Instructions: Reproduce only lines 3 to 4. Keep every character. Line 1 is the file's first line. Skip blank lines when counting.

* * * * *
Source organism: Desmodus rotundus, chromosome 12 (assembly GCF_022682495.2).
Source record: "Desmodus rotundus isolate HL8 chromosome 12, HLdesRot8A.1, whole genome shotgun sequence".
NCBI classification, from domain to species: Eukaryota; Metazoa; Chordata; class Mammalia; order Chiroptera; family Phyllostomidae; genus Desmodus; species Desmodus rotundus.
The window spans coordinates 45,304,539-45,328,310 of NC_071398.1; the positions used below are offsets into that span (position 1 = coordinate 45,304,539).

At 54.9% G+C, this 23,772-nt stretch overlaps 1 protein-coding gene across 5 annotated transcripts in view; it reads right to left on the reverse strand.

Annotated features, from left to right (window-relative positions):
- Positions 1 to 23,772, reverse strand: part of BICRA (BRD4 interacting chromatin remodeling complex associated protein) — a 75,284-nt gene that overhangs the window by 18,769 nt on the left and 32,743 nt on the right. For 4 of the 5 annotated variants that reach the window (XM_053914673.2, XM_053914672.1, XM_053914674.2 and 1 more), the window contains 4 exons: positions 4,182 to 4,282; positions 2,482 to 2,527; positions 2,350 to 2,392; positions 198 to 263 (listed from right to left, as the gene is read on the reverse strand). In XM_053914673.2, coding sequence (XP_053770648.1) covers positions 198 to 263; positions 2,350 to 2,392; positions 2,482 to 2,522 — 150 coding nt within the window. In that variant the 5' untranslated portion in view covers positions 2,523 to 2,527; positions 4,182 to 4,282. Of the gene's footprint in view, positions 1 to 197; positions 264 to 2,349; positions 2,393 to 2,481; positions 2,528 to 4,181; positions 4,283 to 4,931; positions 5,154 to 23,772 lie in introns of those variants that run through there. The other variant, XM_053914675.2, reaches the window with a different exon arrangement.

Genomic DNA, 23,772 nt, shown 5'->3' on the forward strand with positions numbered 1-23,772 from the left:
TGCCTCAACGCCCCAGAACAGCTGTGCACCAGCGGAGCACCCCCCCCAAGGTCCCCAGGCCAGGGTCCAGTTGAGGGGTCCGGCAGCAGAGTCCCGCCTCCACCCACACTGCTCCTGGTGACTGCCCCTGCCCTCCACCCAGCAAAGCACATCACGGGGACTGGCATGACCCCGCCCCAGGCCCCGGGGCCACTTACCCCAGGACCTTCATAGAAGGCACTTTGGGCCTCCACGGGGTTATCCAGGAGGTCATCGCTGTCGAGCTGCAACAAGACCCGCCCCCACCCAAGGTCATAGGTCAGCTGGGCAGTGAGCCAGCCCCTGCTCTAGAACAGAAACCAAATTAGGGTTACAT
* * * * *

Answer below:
NCBI classification, from domain to species: Eukaryota; Metazoa; Chordata; class Mammalia; order Chiroptera; family Phyllostomidae; genus Desmodus; species Desmodus rotundus.
The window spans coordinates 45,304,539-45,328,310 of NC_071398.1; the positions used below are offsets into that span (position 1 = coordinate 45,304,539).